• The scent enriched primate

      Elwell, Emily; Vaglio, Stefano (MDPI, 2023-05-12)
      Zoos worldwide play an important role in both in situ and ex situ conservation, such as providing breeding programmes and reintroductions into the wild. Zoo populations are crucial as a buffer against extinction. However, a mismatch between the wild and zoo environments can lead to psychological as well as physiological health issues, such as stress, boredom, diabetes, and obe-sity. These problems, in turn, can impact the reproductive success of individuals. Consequently, some primate species have reduced breeding success when housed in zoos compared to their wild counterparts. To prevent the onset of behavioural, physiological and cognitive, negative effects and to continually improve the welfare of their animals, zoos widely implement different types of environmental enrichment. There are many forms enrichment can take, such as feeding, puzzles and training, but sensory enrichments, including implementing the use of scents, are currently understudied. Scent enrichments are less utilized despite their promise in multiple re-search studies showing that they may have positive effects on welfare for zoo-housed animal species, including non-human primates. Despite being traditionally considered to be microsmatic, various lines of evidence suggest that olfaction plays a larger role in primates than previously thought. This review is therefore aimed to focus on scent-based enrichment and the specifics of captive primates.
    • Age-related differences in trunk kinematics and interplanar decoupling with the pelvis during gait in healthy older versus younger men

      Dallaway, Alexander; Duncan, Michael; Griffen, Corbin; Tallis, Jason; Renshaw, Derek; Hattersley, John; School of Public Health Studies, Faculty of Education, Health and Wellbeing, University of Wolverhampton, Millennium City Building, Wulfruna Street, Wolverhampton WV1 1LY, UK. (MDPI, 2023-04-18)
      This study investigated age-related differences in trunk kinematics during walking in healthy men. Secondary aims were to investigate the covarying effects of physical activity (PA) and lumbar paravertebral muscle (LPM) morphology on trunk kinematics, and the effect of age on interplanar coupling between the trunk and pelvis. Three-dimensional (3D) trunk and pelvis motion data were obtained for 12 older (67.3 ± 6.0 years) and 12 younger (24.7 ± 3.1 years) healthy men during walking at a self-selected speed along a 10 m walkway. Phase-specific differences were observed in the coronal and transverse planes, with midstance and swing phases highlighted as instances when trunk and pelvic kinematics differed significantly (p < 0.05) between the younger group and older group. Controlling for age, fewer significant positive correlations were revealed between trunk and pelvic ranges and planes of motion. LPM morphology and PA were not significant covariates of age-related differences in trunk kinematics. Age-related differences in trunk kinematics were most apparent in the coronal and transverse planes. The results further indicate ageing causes an uncoupling of interplanar upper body movements during gait. These findings provide important information for rehabilitation programmes in older adults designed to improve trunk motion, as well as enable identification of higher-risk movement patterns related to falling.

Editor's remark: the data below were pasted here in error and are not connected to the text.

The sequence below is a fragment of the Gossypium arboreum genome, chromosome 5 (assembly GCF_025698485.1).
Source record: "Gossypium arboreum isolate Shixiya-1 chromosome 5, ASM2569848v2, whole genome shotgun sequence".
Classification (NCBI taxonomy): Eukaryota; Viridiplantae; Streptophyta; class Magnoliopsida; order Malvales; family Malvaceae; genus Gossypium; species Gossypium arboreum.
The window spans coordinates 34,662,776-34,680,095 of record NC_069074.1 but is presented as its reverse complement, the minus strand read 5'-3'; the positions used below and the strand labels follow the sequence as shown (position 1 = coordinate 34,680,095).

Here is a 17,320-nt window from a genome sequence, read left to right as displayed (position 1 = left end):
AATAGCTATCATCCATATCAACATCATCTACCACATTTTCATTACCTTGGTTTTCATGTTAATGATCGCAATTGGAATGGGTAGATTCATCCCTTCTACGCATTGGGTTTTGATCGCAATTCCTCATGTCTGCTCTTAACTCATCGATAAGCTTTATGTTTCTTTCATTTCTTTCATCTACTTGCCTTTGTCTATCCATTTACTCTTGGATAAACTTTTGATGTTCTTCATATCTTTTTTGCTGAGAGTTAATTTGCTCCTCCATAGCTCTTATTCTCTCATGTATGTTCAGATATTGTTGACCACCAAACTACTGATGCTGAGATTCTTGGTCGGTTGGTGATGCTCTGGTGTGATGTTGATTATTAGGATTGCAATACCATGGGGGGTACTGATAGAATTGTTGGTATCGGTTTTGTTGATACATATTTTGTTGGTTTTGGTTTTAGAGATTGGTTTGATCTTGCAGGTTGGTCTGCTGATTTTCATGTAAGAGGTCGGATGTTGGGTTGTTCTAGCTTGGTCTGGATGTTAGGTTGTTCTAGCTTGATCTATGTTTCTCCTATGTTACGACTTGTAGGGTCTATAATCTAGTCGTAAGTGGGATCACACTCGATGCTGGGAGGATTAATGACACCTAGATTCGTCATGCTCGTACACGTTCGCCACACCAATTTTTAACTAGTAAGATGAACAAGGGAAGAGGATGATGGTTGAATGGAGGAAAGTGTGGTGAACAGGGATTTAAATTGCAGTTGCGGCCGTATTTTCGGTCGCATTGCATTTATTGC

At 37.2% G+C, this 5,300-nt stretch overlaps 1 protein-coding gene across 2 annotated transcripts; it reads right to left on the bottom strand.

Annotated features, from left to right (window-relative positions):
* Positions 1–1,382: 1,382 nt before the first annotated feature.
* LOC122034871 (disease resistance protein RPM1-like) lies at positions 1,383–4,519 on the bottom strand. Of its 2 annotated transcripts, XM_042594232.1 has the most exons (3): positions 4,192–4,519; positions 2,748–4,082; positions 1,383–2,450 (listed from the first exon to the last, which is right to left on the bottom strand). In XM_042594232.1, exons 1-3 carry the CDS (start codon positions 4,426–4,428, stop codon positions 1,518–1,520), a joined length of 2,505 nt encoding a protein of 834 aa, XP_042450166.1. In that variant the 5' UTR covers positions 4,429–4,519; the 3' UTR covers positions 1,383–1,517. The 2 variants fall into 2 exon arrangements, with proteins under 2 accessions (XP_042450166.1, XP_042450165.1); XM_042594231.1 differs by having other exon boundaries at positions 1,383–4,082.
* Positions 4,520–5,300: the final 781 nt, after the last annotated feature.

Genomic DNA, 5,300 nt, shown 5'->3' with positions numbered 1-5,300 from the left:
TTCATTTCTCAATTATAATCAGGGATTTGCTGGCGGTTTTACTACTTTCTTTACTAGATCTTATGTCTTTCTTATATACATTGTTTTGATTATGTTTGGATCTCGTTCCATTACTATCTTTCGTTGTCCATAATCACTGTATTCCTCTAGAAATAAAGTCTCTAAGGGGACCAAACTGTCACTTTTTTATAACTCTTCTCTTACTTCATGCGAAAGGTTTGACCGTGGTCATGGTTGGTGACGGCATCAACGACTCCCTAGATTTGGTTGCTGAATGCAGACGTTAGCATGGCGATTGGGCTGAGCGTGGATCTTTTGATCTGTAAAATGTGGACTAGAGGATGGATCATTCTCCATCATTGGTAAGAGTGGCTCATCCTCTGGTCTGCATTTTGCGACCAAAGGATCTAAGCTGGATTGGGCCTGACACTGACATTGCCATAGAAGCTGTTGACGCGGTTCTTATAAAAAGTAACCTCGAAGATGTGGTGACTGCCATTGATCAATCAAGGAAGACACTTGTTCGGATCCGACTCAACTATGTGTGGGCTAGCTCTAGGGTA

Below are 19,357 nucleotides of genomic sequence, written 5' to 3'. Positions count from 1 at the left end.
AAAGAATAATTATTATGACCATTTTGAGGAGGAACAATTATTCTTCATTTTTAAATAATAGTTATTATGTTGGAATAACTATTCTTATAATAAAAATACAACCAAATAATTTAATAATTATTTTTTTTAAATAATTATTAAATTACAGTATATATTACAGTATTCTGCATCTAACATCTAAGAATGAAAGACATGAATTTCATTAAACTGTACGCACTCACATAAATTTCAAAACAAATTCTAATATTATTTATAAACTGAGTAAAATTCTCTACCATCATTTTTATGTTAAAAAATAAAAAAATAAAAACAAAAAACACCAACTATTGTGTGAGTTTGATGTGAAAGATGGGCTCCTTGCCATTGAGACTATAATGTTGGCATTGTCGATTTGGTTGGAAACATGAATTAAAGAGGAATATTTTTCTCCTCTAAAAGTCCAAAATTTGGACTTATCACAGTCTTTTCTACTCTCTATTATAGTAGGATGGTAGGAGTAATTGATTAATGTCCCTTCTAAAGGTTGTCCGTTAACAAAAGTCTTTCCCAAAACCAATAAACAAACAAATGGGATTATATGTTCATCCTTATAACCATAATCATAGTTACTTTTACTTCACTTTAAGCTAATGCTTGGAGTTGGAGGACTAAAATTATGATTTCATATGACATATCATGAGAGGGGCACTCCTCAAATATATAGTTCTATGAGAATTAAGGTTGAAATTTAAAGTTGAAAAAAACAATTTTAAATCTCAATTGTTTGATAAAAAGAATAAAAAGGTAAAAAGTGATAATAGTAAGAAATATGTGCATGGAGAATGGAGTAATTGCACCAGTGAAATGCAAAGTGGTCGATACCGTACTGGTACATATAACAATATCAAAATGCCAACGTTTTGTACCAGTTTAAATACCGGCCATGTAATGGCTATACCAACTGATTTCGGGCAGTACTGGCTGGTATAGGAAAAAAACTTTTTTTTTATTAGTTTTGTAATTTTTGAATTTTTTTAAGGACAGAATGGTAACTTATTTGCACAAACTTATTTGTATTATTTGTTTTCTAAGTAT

• Teaching programming in the computer science strand of the 2014 National Curriculum for computing at key stage 4: challenges, difficulties and prospects

      Buckley, Kevan; Almdahem, Almabrok; School of Engineering, Computing and Mathematical Sciences, Faculty of Science and Engineering (University of Wolverhampton, 2023-03)